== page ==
Letter to the Editor

Keep the bear hunt interlopers at bay Open Letter to BC Premier Gordon Campbell: The BC Wildlife Federation is aware of a campaign to gather…

Keep the bear hunt

interlopers at bay

Open Letter to BC Premier Gordon Campbell:

The BC Wildlife Federation is aware of a campaign to gather signatures for a letter to you on July 23, 2008, with a petition to stop the hunting of grizzly bears in this province. 

This campaign is just another attempt by animal rights activists to discredit your Environment ministry’s work on this subject.

This letter campaign is led by an organization called Big Wildlife, which is not a BC-based organization, but an American organization based in Oregon that was created as recently as 2006.

Big Wildlife is using a “communications director” based in Vancouver to justify its interference in our province’s business.

The gist of this, and other similar activist organizations’ arguments for this campaign is the same:  First, they claim that there is an indiscriminate and unscientific allocation of wildlife available to hunting.

Second, they quote a number of bears killed in a given year or in a period to claim these numbers show a declining and nonsustainable hunting practice.

In the specific case of grizzly bear hunting, they completely ignore the wildlife management history in this province, which dates back as far as 1911.

The first provincial grizzly bear population estimates date back to 1972 and subsequent reports and refinements in the methods used to calculate bear populations accumulated over the years since then. 

This reflects not only the dedication and care of the ministries in charge of wildlife management, but what has been normal practice in a scientific environment where counting and management methods improve and are refined in time to adapt to the latest research and technology.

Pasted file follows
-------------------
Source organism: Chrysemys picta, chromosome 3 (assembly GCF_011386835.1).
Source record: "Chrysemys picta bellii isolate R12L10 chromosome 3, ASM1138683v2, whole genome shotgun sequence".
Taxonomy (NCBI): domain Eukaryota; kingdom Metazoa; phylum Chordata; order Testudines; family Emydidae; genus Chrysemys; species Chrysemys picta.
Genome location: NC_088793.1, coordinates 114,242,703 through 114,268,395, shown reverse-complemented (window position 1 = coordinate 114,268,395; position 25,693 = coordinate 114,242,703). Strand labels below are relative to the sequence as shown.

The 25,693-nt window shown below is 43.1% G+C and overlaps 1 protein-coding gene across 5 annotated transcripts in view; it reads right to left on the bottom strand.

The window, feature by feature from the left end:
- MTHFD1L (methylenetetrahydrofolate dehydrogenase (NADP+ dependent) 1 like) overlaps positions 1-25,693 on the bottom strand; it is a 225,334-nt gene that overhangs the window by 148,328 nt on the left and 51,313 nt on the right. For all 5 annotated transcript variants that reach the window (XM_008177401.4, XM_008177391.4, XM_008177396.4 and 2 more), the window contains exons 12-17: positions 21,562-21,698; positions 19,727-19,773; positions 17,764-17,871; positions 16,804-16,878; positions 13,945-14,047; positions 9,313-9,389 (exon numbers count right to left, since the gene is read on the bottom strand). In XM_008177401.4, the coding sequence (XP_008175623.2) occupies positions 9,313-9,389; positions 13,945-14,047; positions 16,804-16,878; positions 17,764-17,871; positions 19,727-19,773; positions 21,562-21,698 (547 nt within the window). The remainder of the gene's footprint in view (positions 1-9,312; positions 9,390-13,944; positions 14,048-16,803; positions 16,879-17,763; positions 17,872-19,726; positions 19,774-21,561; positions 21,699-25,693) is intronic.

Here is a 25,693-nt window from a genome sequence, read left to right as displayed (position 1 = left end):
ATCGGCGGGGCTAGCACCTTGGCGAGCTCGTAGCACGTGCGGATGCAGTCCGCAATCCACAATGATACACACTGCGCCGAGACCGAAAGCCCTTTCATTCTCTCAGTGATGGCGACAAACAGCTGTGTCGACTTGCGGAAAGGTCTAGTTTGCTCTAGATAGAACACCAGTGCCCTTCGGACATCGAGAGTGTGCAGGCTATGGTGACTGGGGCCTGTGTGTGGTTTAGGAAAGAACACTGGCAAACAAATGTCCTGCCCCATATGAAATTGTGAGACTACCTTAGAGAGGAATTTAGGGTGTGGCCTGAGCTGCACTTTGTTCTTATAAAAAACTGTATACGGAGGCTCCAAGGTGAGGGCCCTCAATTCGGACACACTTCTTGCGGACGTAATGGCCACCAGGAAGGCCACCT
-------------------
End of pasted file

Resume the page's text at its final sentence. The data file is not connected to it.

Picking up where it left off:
The key issue of grizzly bear hunting management in BC hinges on two pillars:  Sustainable population numbers and sustainable harvest quotas based on a provincial wildlife harvest strategy and a Grizzly Bear Scientific Advisory Committee.

Extremely important are the guidelines and clear direction of the provincial grizzly bear harvest management procedure.

This clearly addresses conservation as a most important first priority and provides many comprehensive safeguards for harvest opportunities.

With regards to grizzly bear populations, the accepted estimates are 17,000 bears in the province.

These estimates are based on different methods, which have been refined over the years after a continuing review of numbers, habitat carrying capacity and a concentrated effort to eliminate subjectivity.

DNA hair sampling is recognized as the standard by jurisdictions throughout the world.

The animal rights group’s strategy is to focus on the estimating aspect of these papers, clinging to the uncertainty level of those reports that, true to their scientific roots, accept a margin of uncertainty in their counts.

The BCWF denounces the irresponsible assertions made by these groups stating the estimates are not scientific or that they lack scientific credibility or that they haven’t gone through a rigorous independent scrutiny or that bear populations are in decline due to hunting overkill.  

In fact, all this noise is nothing close to the truth of this matter.

With regards to harvest quotas, the supposedly dramatic bear harvest numbers used — 430 bears killed in 2007 for instance — are totally misleading. 

These are not strictly the numbers that have been harvested through hunting.